Drugmakers offer performance-based pricing

Now here's an idea that is likely to win a lot of fans. Under pressure from insurance companies, pharmaceutical companies have begun to adjust what they charge for medications based on how well the meds improve patient outcomes.

First up in the U.S. tourney is Merck, which has agreed to adjust prices for diabetes drugs Januvia and Janumet based on how well they help Type 2 diabetics control their blood sugar. Another case involves two companies behind the osteoporosis drug Actonel, who agreed to reimburse insurer Health Alliance for the cost of treating any fractures suffered by patients taking the medication. (Makers include Procter & Gamble and Sanofi-Aventis.)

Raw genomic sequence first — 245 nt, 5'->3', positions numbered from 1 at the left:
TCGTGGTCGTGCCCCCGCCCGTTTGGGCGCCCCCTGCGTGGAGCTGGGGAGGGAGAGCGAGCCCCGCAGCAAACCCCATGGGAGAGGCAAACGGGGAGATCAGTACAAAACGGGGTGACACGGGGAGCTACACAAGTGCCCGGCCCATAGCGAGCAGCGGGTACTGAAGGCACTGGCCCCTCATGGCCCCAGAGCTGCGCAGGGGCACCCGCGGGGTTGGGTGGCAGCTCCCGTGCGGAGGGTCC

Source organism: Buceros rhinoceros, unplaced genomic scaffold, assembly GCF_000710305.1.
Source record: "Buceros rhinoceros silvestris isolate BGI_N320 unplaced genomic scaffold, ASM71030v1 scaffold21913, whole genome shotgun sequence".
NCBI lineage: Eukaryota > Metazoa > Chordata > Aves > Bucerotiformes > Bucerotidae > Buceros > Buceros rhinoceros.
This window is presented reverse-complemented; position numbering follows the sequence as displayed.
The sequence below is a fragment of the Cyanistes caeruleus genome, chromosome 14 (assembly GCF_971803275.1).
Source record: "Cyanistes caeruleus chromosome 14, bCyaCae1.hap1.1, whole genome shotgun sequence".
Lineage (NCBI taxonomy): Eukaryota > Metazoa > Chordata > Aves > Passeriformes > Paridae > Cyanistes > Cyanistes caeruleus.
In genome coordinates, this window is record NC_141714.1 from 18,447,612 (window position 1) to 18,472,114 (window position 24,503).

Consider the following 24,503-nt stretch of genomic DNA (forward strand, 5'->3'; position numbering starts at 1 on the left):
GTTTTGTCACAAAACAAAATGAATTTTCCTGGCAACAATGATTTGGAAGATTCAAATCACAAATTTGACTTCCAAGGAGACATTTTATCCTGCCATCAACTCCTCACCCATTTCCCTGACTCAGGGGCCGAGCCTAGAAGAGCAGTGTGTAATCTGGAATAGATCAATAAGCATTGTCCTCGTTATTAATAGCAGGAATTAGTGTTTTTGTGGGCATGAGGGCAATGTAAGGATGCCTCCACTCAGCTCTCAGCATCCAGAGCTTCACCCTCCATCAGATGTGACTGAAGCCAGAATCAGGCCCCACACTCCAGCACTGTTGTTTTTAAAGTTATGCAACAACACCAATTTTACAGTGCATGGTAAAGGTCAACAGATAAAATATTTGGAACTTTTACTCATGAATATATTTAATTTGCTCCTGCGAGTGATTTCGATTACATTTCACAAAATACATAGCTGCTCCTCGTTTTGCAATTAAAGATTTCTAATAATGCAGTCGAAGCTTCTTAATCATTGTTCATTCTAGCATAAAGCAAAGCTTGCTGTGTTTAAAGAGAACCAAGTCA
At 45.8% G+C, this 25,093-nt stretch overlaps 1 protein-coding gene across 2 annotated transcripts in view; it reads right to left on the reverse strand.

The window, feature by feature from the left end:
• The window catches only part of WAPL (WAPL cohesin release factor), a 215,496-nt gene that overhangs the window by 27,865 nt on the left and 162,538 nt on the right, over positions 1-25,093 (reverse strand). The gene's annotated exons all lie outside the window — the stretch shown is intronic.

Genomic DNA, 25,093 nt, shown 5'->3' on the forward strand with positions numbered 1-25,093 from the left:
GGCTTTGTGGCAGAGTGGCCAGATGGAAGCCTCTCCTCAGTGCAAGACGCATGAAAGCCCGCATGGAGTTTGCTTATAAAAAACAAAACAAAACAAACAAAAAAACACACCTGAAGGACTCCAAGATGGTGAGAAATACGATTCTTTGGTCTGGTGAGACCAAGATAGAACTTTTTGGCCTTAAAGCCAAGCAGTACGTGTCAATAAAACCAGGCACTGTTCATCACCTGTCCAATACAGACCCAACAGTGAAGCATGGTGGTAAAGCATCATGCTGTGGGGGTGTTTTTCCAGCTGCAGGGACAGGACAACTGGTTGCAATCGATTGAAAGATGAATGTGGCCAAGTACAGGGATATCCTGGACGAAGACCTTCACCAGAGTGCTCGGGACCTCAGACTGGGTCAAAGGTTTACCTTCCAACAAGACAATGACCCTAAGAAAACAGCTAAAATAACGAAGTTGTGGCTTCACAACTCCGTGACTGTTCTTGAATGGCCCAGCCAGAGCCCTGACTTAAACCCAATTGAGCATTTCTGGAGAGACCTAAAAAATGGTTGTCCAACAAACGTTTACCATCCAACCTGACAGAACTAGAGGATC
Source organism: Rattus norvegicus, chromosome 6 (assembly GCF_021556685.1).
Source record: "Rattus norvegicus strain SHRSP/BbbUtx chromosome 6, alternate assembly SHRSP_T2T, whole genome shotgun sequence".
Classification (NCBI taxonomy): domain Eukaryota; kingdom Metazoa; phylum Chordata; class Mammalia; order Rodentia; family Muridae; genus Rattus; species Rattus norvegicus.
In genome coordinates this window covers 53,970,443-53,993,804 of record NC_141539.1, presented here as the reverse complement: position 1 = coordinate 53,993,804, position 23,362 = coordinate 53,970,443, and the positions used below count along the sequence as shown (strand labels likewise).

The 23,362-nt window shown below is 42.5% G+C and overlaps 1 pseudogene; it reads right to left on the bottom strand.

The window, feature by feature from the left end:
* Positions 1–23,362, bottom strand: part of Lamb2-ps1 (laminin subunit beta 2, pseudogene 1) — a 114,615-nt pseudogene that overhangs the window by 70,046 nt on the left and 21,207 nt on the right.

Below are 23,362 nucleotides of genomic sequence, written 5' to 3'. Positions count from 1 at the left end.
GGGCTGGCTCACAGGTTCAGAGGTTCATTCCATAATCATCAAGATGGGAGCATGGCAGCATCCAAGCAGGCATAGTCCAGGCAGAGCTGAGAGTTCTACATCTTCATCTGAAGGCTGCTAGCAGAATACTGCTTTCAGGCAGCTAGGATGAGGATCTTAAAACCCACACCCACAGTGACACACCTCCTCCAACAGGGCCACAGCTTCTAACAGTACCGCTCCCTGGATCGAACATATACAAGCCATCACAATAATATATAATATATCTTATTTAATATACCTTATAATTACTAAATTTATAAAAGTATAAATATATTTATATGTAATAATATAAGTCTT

This approach stands in dramatic contrast to existing pharma deals, in which discounts and rebates for the drug flow from how much of it is used, not how patients fare. Pay-for-performance is common these days when it comes to paying providers, especially doctors, but for drugs, it's virtually unheard-of.

Perhaps the first deal of this kind emerged in 2007, when Johnson & Johnson agreed to offer a money-back guarantee which rebated payments for cancer drug Velcade if the drug didn't shrink a patient's tumors after a trial treatment. J&J made the offer after Britain's national health system tentatively decided not to pay for Velcade.

To learn more about this trend:
- read this piece in The New York Times

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